FOLK AND DECORATIVE ARTS IN HISTORIC NORDIC AMERICAN CHURCHES
Laurie K. Sommers, Project Manager, Preserve Nordic Heritage Churches Project, 2017-2019
Imagine a pioneer church on the prairie, its steeple a beacon for miles around. Or a church serving workers in the iron and copper mining regions of the Upper Midwest. The exterior is likely clad in wood, or perhaps sheathed with local brick or stone, all crafted by stone masons, carpenters, or brick masons who, as church members, volunteer their time and skill. The bell summons congregants to services that bind them with ties of faith, ethnicity, and community. The building is a place for worship and socializing, but it is also something more. Churches are places where communities invested precious resources in decorative arts that express local aesthetics and heritage through textiles, painting, glass, woodcarving, and metalwork. Some of these decorative arts were purchased from catalogs or commissioned from professional artists and artisans who often were from their same religious and ethnic background. Others were produced by traditional artists and craftspeople whose work more directly expressed community identity and values.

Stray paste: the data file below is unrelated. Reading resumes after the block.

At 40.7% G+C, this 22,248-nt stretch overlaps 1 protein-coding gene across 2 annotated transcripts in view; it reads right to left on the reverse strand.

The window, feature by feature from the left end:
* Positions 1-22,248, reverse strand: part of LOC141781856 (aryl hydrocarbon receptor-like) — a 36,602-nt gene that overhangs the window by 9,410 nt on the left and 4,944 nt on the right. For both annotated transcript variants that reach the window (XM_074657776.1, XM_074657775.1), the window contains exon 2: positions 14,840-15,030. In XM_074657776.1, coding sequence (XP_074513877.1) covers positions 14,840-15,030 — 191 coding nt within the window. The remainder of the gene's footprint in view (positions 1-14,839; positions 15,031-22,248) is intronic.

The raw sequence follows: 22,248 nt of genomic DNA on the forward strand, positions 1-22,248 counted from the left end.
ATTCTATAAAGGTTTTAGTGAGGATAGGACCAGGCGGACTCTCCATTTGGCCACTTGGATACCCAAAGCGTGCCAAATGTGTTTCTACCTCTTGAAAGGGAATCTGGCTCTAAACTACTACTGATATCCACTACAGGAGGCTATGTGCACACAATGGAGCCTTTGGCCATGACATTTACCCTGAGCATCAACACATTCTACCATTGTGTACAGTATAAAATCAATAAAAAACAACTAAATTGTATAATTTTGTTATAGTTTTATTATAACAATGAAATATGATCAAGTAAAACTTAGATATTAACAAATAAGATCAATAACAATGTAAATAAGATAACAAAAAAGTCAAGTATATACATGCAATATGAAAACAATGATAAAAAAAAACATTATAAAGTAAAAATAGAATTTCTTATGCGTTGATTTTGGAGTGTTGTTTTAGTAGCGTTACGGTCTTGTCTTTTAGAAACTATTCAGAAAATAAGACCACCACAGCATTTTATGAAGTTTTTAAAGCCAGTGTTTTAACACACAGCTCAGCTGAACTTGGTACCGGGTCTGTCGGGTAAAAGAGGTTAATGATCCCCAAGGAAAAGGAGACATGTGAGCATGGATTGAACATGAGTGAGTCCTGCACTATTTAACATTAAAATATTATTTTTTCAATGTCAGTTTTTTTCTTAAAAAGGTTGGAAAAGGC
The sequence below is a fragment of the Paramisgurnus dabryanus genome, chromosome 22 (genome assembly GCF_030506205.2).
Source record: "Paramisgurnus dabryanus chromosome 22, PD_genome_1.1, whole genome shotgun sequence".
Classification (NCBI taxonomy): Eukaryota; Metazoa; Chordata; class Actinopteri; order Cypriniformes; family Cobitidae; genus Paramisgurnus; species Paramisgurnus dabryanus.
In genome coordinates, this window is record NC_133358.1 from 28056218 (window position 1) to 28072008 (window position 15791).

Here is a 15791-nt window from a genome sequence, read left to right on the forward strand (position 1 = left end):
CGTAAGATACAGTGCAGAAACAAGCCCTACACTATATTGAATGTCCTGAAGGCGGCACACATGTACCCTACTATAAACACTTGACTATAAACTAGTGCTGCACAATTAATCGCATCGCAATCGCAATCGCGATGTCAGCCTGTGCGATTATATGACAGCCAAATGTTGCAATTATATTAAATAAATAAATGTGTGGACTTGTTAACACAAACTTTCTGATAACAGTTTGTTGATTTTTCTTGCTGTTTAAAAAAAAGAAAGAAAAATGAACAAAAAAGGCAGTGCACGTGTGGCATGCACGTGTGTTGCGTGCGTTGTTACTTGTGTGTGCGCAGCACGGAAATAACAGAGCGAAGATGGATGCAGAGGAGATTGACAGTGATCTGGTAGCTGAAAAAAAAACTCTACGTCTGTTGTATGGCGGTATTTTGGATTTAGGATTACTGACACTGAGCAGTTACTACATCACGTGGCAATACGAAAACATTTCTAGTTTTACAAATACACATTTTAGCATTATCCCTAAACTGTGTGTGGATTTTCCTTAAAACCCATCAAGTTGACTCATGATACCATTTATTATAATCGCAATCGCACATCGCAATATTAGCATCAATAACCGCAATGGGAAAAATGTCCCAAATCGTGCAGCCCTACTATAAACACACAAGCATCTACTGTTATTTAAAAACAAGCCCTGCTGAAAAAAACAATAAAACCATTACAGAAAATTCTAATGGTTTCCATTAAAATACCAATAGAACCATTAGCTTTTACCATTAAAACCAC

Traditional or folk arts are typically
- Learned through oral tradition, apprenticeship, or example
- Deeply rooted in community life
- Both functional and decorative
- Shared by a group with a common background (such as ethnicity and religion)
- Old or new, but in this project more often the product of immigrant-generation artisans
The traditional artists and artisans who built and decorated these sacred places included church women who lovingly embroidered an altar cloth or pieced a fundraising quilt. They were carpenters who installed wainscoting, built bellcotes, and crafted altars, pulpits, and pews. They were metalsmiths–perhaps blacksmiths by day–who designed weathervanes and the occasional light fixture. They were church members who painted the altar paintings that held places of honor at the front of the sanctuary. These men and women produced work that felt familiar to their friends, neighbors, and fellow worshippers, because they were creating arts and crafts that reflected the community’s culture, identity, and values (as opposed to individual artistic creations intended to be new or unique).
This section of our website includes information on artistry in wood, textiles, and paint found in Nordic American churches surveyed from 2017-2019 by Partners for Sacred Places during the Preserve Nordic Heritage Churches Project. Our work focused on churches of Danish, Finnish, Icelandic, Swedish, and Norwegian heritage located in the Dakotas, Iowa, Minnesota, Wisconsin, and Upper Michigan.